Daddy Dearest

The Tyrant

Jacques Chessex (translated by Martin Sokolinsky)

Bitter Lemon Press, £8.99

Kindle: Not Available

Review: Billy O’Callaghan

Until his death in 2009, Jacques Chessex was a controversial giant of Swiss literature. Esteemed as a poet, painter and novelist, his work has been compared to Camus in its relentless explorations of the psyche, punctuated by heady surrealistic sunbursts. The Tyrant was published in 1973 as L’Ogre and made its author the first non-national winner of France’s most prestigious literary award, the Prix Goncourt.

The tyrant of this novel is a doctor, husband and father, Paul Calmet. A force of nature, successful in business and perversely loved by his patients for his lack of bedside manner, he is also a mass of contradictions, angry, jocular, mocking, ebulliently selfish. Yet by the time we first encounter him, in the novel’s opening chapter, he is dead, freshly cremated. His family, a detached and characterless group, barely mourns, but the novel’s attention fixes on the youngest and most damaged son, Jean, a bachelor schoolteacher approaching middle-age. At first, in contemplating his father’s death, Jean feels free, but it quickly becomes obvious that, even reduced to an urn of dust, the doctor’s spirit lives on, to domineer, judge, and intimidate.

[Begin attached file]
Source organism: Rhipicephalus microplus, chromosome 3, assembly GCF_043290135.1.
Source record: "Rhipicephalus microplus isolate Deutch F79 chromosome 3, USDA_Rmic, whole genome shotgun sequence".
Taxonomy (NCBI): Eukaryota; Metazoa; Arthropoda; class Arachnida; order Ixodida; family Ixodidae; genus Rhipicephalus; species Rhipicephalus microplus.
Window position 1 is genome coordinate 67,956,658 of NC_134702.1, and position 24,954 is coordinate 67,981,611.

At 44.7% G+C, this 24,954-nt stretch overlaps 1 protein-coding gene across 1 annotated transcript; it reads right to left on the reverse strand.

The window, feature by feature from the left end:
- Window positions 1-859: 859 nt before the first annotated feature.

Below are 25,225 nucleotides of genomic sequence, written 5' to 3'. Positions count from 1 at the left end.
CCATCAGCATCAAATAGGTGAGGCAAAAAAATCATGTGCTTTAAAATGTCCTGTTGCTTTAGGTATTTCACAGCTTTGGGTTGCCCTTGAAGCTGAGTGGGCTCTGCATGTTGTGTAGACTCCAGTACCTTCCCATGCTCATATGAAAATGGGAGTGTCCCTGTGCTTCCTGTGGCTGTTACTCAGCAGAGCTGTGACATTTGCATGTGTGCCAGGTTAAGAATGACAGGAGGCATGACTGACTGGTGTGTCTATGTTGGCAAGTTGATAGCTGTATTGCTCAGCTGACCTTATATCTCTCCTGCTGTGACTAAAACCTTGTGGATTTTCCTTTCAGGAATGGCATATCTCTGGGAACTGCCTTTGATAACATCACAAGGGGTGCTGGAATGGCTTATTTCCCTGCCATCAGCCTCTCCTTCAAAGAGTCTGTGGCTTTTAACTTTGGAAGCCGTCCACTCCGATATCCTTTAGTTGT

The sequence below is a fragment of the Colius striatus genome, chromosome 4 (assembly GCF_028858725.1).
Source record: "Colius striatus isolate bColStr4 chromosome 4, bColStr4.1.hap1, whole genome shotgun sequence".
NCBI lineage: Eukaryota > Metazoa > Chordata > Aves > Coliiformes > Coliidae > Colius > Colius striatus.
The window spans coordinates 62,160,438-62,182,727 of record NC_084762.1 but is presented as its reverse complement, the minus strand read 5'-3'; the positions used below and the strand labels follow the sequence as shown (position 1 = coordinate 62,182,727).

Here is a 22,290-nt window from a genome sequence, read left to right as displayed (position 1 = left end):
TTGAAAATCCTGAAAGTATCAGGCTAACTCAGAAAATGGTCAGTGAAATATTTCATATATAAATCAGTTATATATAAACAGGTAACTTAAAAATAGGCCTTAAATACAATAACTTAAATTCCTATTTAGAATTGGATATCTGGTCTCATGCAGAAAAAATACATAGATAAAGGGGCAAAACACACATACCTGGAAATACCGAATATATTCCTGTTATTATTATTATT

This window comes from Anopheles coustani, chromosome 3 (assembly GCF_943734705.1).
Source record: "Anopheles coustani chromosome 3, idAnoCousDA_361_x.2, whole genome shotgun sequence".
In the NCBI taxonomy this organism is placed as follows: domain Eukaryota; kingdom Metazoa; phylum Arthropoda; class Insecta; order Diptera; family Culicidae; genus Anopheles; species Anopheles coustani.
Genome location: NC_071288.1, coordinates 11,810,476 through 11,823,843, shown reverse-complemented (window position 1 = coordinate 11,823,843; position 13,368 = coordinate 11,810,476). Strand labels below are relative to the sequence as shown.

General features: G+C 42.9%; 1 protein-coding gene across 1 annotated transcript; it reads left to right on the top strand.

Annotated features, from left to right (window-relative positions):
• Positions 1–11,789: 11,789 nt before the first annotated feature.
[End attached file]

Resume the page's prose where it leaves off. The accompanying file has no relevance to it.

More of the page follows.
The claim of tyranny is difficult to deny. We witness through recollection the taunting, the remarks designed to sting and humiliate, the infidelities, even the plundering of Jean’s first potential girlfriend, a crude, buxom 17-year-old taken on as a medical assistant and quickly stripped of her virginity. The doctor is a monstrous man. Yet, perhaps because this is so meticulously established, the moments that shine most brightly are the brief suggestions of humanity and love, the playful night-time shaves, the father-and-son trips to attend a patient, the dinner-time jousts that stray inevitably beyond the pale, though only ever through good intent. What emerges might be an image less of a tyrant than of a man too ferocious, flawed and vital for the limitations of domestic bliss.

Chessex revels in detail. His prose, even in translation, is rich and dense, never less than beautiful. But it is his understanding of emotion that lends his sentences such weight. Like all great writers, he manipulates us with small, subtle jabs that reveal their damage only as a cumulative effect. Essentially, The Tyrant is a consideration of a weak and fragile son’s struggle to escape the overbearing shadow of his father. But such simplification is just the bare skin of a complex, psychological study, one which shines a light on masculinity and the nature of men, the need for freedom and for absolution through the apportioning of blame, and the skewed perspective that time and death can offer.


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